Judaism as Counterculture

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9 Responses

  1. Baruch Gitlin says:

    A very good article, but another irony the author did not mention is that within the Orthodox world itself, or at least within the Israeli haredi Orthodox world, such figures as Rav Nosson Kaminetski and Rabbi Natan Slifkin are hounded by the establishment for expressing opinions that deviate from the norm, even though according to many respected Orthodox rabbaim, these opinions are within the parameters of acceptable Orthodox Jewish belief. I think we should consider this situation carefully before we pat ourselves on the back too hard for our intellectual honesty and courage.

  2. Dave Weinstein says:

    Let me get this straight.

    A torture technique invented by the Spanish Inquisition is defended using the same arguments that Nazi Interrogators used during their War Crimes trials, and you find this praiseworthy?

  3. Ori says:

    Orthodox Jews aren’t the only ones who see their religion as counter-cultural. The same can be said for Catholics and evangelical Protestants.

    Any religion that takes itself seriously will be counter-cultural in a society that isn’t predominately of that religion. Orthodox Judaism isn’t counter-cultural in Bnei Brak, for example.

  4. Gershon Josephs says:

    “And, interestingly, each is also an observant Jew.”

    Observant, but not OrthoDOX (as has been reported about Lieberman for example). You think this too is a “Demonstrated willingness to stake out unpopular positions that they regard as morally correct and stand by them at significant personal cost”?

  5. Asher Heber says:

    הלכות ממרים פרק ג הלכה ג
    אבל בני אותן הטועים ובני בניהם, שהדיחו אותם אבותם ונולדו במינות, וגידלו אותן עליו–הרי הן כתינוק שנשבה לבין הגויים וגידלוהו הגויים על דתם, שהוא אנוס; ואף על פי ששמע אחר כך שהיה יהודי, וראה היהודיים ודתם–הרי הוא כאנוס, שהרי גידלוהו על טעותם. כך אלו האוחזים בדרכי אבותיהם שתעו. לפיכך ראוי להחזירן בתשובה, ולמשוך אותם בדרכי שלום, עד שיחזרו לאיתן התורה; ולא ימהר אדם להורגן

  6. Asher Heber says:

    הלכות ממרים פרק ג הלכה ג Rambam
    אבל בני אותן הטועים ובני בניהם, שהדיחו אותם אבותם ונולדו במינות, וגידלו אותן עליו–הרי הן כתינוק שנשבה לבין הגויים וגידלוהו הגויים על דתם, שהוא אנוס; ואף על פי ששמע אחר כך שהיה יהודי, וראה היהודיים ודתם–הרי הוא כאנוס, שהרי גידלוהו על טעותם. כך אלו האוחזים בדרכי אבותיהם שתעו. לפיכך ראוי להחזירן בתשובה, ולמשוך אותם בדרכי שלום, עד שיחזרו לאיתן התורה; ולא ימהר אדם להורגן

  7. Yehoshua Friedman says:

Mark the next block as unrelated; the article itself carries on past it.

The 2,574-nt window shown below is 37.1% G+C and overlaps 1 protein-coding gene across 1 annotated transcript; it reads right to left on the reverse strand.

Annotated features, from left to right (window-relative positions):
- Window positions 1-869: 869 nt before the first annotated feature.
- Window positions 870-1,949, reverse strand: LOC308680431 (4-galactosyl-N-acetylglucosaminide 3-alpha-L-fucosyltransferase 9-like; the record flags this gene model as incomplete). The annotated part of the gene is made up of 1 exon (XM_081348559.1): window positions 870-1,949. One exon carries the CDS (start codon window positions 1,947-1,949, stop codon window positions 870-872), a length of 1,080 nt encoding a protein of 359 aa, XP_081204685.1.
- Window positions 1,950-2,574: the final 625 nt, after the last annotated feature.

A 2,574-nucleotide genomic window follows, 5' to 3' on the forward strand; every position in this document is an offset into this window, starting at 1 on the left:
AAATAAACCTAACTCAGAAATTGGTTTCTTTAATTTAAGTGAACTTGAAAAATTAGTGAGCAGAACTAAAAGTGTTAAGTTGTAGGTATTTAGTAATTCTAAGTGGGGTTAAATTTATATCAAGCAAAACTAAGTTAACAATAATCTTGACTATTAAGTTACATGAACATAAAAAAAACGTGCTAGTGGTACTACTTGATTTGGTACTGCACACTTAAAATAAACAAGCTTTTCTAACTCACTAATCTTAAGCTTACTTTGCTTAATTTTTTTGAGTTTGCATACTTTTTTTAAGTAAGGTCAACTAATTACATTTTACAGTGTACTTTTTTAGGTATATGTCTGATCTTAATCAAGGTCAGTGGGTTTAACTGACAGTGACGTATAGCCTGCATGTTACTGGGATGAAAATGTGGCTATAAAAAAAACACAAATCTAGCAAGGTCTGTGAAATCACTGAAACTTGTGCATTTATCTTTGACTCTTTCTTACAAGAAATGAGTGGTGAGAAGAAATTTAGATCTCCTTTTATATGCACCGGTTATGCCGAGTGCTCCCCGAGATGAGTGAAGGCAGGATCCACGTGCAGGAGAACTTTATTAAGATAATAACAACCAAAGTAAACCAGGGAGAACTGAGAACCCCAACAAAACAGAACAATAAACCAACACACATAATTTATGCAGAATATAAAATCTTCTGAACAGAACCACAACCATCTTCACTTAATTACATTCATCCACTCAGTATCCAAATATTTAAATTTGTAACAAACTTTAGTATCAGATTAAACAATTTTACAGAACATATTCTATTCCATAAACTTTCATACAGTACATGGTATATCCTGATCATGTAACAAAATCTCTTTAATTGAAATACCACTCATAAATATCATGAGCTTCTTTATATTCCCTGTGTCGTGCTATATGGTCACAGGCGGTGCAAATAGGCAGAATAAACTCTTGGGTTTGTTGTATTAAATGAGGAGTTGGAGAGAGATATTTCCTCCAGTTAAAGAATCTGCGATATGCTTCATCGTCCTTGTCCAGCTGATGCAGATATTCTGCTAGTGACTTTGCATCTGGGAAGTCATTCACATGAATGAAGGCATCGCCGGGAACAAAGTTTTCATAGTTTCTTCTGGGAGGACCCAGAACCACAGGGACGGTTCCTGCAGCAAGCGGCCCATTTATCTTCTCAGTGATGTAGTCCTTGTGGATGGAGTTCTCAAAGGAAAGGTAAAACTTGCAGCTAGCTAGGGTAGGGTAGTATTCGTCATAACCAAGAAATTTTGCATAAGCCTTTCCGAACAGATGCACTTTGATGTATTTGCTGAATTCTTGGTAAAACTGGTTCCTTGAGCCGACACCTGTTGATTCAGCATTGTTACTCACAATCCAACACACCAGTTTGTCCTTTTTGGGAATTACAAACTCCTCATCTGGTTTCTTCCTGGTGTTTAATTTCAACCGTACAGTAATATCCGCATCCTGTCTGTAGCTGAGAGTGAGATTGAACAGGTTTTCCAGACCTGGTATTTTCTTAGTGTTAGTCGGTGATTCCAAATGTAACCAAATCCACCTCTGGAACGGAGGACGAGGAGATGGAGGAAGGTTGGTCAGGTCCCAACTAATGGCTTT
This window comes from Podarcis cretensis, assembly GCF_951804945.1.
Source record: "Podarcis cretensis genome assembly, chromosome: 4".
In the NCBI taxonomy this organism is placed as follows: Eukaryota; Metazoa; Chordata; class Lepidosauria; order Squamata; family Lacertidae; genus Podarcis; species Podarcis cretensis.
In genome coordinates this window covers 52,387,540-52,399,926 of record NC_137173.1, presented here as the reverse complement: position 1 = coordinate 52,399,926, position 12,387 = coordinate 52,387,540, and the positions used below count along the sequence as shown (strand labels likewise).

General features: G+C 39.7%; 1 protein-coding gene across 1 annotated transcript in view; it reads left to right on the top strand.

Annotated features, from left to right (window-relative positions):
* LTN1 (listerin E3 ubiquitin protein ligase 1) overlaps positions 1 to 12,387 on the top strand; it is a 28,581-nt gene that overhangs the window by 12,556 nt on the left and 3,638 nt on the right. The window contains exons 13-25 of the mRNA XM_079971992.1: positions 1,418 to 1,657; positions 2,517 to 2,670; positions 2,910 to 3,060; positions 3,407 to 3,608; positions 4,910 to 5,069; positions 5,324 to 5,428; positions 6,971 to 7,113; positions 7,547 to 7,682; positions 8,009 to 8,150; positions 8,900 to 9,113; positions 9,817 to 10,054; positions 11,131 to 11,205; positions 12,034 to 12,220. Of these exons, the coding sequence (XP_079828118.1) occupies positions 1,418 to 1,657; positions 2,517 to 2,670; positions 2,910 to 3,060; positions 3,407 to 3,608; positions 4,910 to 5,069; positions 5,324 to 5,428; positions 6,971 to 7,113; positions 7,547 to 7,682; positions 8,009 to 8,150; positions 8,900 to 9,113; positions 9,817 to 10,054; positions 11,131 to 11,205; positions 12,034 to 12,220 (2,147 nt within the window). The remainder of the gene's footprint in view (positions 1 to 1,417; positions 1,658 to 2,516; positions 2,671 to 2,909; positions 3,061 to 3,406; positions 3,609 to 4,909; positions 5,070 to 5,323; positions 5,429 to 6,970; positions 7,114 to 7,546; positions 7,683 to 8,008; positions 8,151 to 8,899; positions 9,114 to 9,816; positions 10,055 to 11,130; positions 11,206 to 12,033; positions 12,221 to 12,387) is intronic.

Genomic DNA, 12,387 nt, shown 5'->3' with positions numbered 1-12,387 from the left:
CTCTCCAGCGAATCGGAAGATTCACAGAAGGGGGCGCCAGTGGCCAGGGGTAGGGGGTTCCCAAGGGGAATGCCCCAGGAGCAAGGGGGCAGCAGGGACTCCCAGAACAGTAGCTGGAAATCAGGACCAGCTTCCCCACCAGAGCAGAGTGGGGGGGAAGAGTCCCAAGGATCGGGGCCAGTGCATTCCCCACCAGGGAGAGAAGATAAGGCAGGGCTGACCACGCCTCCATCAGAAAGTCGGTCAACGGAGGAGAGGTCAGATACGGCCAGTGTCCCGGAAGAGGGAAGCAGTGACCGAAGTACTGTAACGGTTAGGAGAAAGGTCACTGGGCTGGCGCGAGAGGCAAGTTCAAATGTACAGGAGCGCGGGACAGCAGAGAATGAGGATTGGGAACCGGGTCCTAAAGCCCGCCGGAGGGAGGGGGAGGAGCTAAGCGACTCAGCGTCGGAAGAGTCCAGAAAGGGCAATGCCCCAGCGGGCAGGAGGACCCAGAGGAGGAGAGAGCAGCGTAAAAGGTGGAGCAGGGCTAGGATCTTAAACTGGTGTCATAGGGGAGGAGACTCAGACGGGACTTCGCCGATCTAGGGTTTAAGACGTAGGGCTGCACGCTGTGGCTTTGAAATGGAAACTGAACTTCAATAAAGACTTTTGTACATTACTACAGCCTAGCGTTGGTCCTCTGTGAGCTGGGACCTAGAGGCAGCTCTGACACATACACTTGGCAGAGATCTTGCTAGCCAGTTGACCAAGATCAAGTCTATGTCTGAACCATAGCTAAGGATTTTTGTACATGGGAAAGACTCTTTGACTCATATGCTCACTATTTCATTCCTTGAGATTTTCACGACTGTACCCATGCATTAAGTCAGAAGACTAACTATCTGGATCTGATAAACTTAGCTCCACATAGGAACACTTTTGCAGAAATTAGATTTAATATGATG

#2 Dave Weinstein: Do you really believe that the use of a similar technique to one used in the Inquisition is morally equivalent? Here there is public oversight and media watch. Here the ultimate objective is information rather than to torture the “sinner” to near death and then hand him/her over to the secular executioner. Are you so slow on the uptake as to believe what you are saying or (I hope) have you just let your rhetoric get away with you?

  8. evanstonjew says:

    They also have the common feature that they support Bush’s mistake in Iraq and his go it alone foreign policy. I would conclude that if Orthodoxy is a counterculture it is a counterculture on the extreme right of the spectrum in alliance with similar countercultal Evangelicals. If Orthodoxy was a counterculture as such one would expect equal representation on both sides of the political specrtum. After all for the last eight years and for many years before under Bush1 and Nixon, America has been undergoing a right wind resurgence. If Orthodoxy is a standing up to the established powers where have therthodox been all these years? Being machshir Guantanamo for Bush is not exactly radical.

  9. Dave Weinstein says:

    It isn’t a “similar technique”.

    It is the same technique.

    It is a torture technique that the United States has prosecuted people for going back at least as far as the Spanish-American war.

    And yes, I consider torturing people (and there is considerable evidence that the US inquisitors have in fact tortured some people to death) morally equivalent to torturing people.

    The fact that you don’t is something I find particularly sad.

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